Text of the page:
A hydronym (from Greek: ὕδρω, hydrō, "water" and ὄνομα, onoma, "name") is a type of toponym that designates a proper name of a body of water. Hydronyms include the proper names of rivers and streams, lakes and ponds, swamps and marshes, seas and oceans. As a subset of toponymy, a distinctive discipline of hydronymy (or hydronomastics) studies the proper names of all bodies of water, the origins and meanings of those names, and their development and transmission through history.[1]

Hydronym Iteru ("great river") written in hieroglyphs, designating the river Nile in the Egyptian language

Classification by water types edit

Within the onomastic classification, main types of hydronyms are (in alphabetical order):

  • helonyms: proper names of swamps, marshes and bogs,[2]
  • limnonyms: proper names of lakes and ponds,[3]
  • oceanonyms: proper names of oceans,[4]
  • pelagonyms: proper names of seas and maritime bays,[5]
  • potamonyms: proper names of rivers and streams.[6]

Linguistic phenomena edit

Often a given body of water will have several entirely different names given to it by different peoples living along its shores. For example, Tibetan: རྫ་ཆུ, Wylie: rDza chu, ZYPY: Za qu and Thai: แม่น้ำโขง [mɛ̂ː náːm kʰǒːŋ] are the Tibetan and Thai names, respectively, for the same river, the Mekong in southeast Asia. (The Tibetan name is used for three other rivers as well.)

Hydronyms from various languages may all share a common etymology. For example, the Danube, Don, Dniester, Dnieper, and Donets rivers all contain the Scythian name for "river" (cf. don, "river, water" in modern Ossetic).[7][8] A similar suggestion is that the Yarden, Yarkon, and Yarmouk (and possibly, with distortion, Yabbok and/or Arnon) rivers in the Israel/Jordan area contain the Egyptian word for river (itrw, transliterated in the Bible as ye'or).

It is also possible for a toponym to become a hydronym: for example, the River Liffey takes its name from the plain on which it stands, called Liphe or Life; the river originally was called An Ruirthech.[9][10] An unusual example is the River Cam, which originally was called the Granta, but when the town of Grantebrycge became Cambridge, the river's name changed to match the toponym. Another unusual example is the River Stort which is named after the town on the ford Bishops Stortford rather than the town being named after the river.

Relation to history edit

Compared to most other toponyms, hydronyms are very conservative linguistically, and people who move to an area often retain the existing name of a body of water rather than rename it in their own language.[11] For example, the Rhine in Germany bears a Celtic name, not a German name.[12] The Mississippi River in the United States bears an Anishinaabe name, not a French or English one.[13] The names of large rivers are even more conservative than the local names of small streams.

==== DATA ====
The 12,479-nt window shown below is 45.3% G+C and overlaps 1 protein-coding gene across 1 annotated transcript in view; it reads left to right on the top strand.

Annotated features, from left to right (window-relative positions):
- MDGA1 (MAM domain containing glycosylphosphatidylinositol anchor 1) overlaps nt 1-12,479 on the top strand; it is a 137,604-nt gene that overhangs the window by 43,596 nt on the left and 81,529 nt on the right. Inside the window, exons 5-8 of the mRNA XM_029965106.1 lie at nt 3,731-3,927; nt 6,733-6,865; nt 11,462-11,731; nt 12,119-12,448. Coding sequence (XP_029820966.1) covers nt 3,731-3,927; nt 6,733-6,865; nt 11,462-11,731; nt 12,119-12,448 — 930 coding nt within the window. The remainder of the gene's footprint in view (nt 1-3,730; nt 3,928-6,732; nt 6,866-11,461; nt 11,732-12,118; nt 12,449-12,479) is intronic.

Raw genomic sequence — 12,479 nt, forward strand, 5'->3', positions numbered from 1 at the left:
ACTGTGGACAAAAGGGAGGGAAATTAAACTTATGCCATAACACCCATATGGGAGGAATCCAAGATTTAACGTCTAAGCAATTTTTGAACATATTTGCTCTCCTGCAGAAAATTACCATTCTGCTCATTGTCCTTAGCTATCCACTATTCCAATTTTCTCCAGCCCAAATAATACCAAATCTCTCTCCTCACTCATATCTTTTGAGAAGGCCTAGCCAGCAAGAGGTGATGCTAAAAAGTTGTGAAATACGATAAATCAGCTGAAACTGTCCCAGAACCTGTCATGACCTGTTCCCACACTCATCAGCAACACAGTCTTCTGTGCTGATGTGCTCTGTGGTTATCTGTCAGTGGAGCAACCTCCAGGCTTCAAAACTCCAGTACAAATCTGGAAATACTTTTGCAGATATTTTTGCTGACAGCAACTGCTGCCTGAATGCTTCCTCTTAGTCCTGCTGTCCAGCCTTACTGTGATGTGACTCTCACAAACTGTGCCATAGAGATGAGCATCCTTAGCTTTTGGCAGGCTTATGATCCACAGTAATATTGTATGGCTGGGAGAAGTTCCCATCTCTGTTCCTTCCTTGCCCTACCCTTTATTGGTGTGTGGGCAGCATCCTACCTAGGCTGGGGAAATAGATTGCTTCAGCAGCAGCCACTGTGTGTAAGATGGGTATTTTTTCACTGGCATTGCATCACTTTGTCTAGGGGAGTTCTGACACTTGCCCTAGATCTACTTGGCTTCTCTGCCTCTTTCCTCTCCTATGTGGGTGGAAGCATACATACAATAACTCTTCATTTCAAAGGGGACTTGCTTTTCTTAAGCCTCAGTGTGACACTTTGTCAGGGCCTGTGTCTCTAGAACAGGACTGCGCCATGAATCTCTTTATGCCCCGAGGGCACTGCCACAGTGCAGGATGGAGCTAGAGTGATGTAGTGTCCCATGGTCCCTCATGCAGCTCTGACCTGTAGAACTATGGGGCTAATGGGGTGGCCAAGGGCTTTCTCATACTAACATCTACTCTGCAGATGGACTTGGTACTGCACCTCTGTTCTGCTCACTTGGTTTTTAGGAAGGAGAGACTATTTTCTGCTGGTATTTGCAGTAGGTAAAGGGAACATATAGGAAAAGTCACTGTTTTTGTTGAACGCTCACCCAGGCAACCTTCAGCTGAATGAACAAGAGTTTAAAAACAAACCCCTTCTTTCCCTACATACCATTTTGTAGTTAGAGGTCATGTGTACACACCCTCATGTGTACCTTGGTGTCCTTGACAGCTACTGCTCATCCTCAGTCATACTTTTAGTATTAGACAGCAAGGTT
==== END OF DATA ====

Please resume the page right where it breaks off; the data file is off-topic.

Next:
Therefore, hydronomy may be a tool used to reconstruct past cultural interactions, population movements, religious conversions, or older languages.[14] For example, history professor Kenneth H. Jackson identified a river-name pattern against which to fit the story of the Anglo-Saxon invasion of Britain and pockets of surviving native British culture.[15] His river map of Britain divided the island into three principal areas of English settlement: the river valleys draining eastward in which surviving British names are limited to the largest rivers and Saxon settlement was early and dense; the highland spine; and a third region whose British hydronyms apply even to the smaller streams.

See also edit

References edit

  1. ^ Room 1996, p. 48, 51, 56, 71, 79, 84.
  2. ^ Room 1996, p. 48.
  3. ^ Room 1996, p. 56.
  4. ^ Room 1996, p. 71.
  5. ^ Room 1996, p. 79.
  6. ^ Room 1996, p. 84.
  7. ^ Mallory, J. P.; Mair, Victor H. (2000). The Tarim Mummies: Ancient China and the Mystery of the Earliest Peoples from the West. London: Thames and Hudson. p. 106.
  8. ^ Абаев, В. И. (1949). Осетинский язык и фольклор [Ossetian language and folklore] (PDF). Moscow: Publishing house of Soviet Academy of Sciences. p. 236.
  9. ^ Byrne, F. J. (1973). Irish Kings and High-Kings. Dublin. p. 150.{{cite book}}: CS1 maint: location missing publisher (link)
  10. ^ "Dublin Castle – History – Chapter 1 – Prehistoric Dublin". Archived from the original on 16 June 2002. Retrieved 20 November 2006.{{cite web}}: CS1 maint: bot: original URL status unknown (link)
  11. ^ Julie Tetel Andresen; Phillip Carter (2015). Languages In The World: How History, Culture, and Politics Shape Language. John Wiley & Sons. p. 227. ISBN 978-1-118-53128-0. Retrieved 31 December 2015.
  12. ^ Klement Tockner; Urs Uehlinger; Christopher T. Robinson (2009). Rivers of Europe. Academic Press. p. 216. ISBN 978-0-08-091908-9. Retrieved 31 December 2015.
  13. ^ Arlene B. Hirschfelder; Paulette Fairbanks Molin (2012). The Extraordinary Book of Native American Lists. Scarecrow Press. p. 260. ISBN 978-0-8108-7709-2. Retrieved 31 December 2015.
  14. ^ The Editors of Encyclopædia Britannica. "Toponymy". Encyclopædia Britannica. Retrieved 31 December 2015.
  15. ^ Jackson, Language and History in Early Britain, Edinburgh, 1953:220-23, summarized in H.R. Loyn, Anglo-Saxon England and the Norman Conquest , 2nd ed. 1991:7-9.

Sources edit